Back in Omaha I had a poster pinned to my bedroom wall of the Dalai Lama sitting in a lotus position, dressed in red monk robes, staring blankly at the floor, with a quote at the bottom: "World peace must develop from inner peace. Peace is not the absence of violence, peace is the manifestation of human compassion." So... the destination and the sequence for world peace exist! But where's the map of how to get there? How do I/we/the world arrive at inner peace? Not only that, but how can we love ourselves so much that we generate a surplus worth dishing out to the world?
Maybe making peace is like making honey? If we can draw from the goodness of our environment, transform it into something even sweeter, share it, and do so in a way that keeps the cycle going from now until eternity... everyone gets to eat honey, and that's pretty sweet ;)
My personal planner is always first in line, reminding me of all the tasks, chores, bills, future plans, people I need to call, what's for breakfast, what time is breakfast, what's the weather like?... And my narrator always shows up too. He tries to absorb every life experience, past and present, and arrange them into the most epic, transcendental, life-changing narrative; casting all my friends, family, and enemies into supporting roles of my grandiose life performance. Narrator-Mike likes to team up with songwriter-Mike, the one who's constantly clapping his hands and turning everything into a rhyme. Greedy-Mike shoves his head into the middle of conversations: "Drink all the beer! Eat all the lemon bars! Sex! Sex! Sex! Sex! Me! Me! Me! Me!"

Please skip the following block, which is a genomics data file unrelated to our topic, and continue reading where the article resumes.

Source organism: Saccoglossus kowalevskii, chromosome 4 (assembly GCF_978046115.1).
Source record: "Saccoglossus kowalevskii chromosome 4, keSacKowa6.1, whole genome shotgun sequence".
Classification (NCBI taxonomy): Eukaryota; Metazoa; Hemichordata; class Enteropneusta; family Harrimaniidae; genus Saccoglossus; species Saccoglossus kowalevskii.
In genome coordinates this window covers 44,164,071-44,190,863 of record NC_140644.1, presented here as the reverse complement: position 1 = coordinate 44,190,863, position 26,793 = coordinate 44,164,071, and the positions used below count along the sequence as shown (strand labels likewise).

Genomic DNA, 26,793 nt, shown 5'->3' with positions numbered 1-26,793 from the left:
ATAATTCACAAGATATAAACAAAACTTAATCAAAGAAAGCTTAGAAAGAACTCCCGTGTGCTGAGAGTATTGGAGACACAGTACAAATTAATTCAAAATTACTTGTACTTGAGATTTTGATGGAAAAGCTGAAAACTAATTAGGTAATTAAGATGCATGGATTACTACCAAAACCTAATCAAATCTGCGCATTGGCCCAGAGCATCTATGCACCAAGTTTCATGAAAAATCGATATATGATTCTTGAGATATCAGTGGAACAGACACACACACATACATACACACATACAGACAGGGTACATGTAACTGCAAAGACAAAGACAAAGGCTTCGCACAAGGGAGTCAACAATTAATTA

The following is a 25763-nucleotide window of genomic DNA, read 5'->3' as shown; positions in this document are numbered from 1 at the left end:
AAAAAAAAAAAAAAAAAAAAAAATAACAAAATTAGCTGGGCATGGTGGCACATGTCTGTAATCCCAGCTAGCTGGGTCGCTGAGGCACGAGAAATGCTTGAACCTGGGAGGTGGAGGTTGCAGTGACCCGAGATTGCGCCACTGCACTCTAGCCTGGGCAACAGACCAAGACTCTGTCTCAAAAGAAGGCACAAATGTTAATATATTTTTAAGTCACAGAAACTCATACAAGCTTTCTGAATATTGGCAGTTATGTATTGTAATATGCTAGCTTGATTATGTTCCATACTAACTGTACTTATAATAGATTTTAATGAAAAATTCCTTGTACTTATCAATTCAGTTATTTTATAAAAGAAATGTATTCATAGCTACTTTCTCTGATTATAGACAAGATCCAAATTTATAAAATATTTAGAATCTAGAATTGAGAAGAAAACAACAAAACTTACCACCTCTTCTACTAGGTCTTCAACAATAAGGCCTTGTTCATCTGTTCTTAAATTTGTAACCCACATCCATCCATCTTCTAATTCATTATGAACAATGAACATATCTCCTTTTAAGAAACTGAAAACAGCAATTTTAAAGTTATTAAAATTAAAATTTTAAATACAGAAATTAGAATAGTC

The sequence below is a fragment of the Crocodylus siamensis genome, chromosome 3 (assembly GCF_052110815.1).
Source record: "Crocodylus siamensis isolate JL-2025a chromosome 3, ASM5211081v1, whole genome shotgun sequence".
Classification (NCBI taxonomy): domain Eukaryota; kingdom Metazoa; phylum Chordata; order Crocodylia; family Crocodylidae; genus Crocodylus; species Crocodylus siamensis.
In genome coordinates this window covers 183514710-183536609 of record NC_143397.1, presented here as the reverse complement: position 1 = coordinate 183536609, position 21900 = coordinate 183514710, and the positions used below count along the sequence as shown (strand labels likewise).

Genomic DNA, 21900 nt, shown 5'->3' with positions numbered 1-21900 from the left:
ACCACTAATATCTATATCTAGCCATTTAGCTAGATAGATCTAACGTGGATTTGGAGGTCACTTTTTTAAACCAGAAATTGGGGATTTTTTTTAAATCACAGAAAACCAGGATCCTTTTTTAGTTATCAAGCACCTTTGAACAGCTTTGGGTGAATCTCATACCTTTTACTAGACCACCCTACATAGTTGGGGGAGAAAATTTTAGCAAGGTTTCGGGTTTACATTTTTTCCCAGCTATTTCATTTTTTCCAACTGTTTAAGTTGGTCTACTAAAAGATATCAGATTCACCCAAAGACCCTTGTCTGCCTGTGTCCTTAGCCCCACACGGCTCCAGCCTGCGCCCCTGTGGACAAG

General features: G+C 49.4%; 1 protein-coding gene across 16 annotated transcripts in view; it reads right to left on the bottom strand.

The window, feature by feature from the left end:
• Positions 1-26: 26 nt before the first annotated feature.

But I'm starting to learn how to cultivate my 00 zone... if I take time to breathe, listen, breathe some more, listen, acknowledge my inner voices, my habitual trains of thought, and let them pitch in their two cents... at some point, there will be enough space amidst the rambling banter for me to relax and say:
"Welcome back fellas, thanks for looking out for me, thanks for trying to write stories and songs and get me where I need to go on time, and thanks for reminding me that I also need to party and eat apple pie." (Greedy-Mike raises his glass, we've found a middle ground over the years, he's not so bad in small doses)."
"I hear you all, I see you all, let's just sit down in a Circle, shut up, and be mindful of this body, this mind, this conception of self."
"Let's arrive in the moment we all exist in, let's practice being here, in the space where stories are shared, where songs are heard. And in this space (unlimited it seems) I will plant a peace-tree seed. As I grow older (maybe wiser), may the branches reach higher, may the taproots creep deep into the soil... into the seams. May I draw from the richness of life that surrounds me, and channel it into more fruit, more seeds; and when my tree is lush and green, with my pockets full of seeds, may I plant another peace-tree seed, and share it with the bees."
Peace be with you all.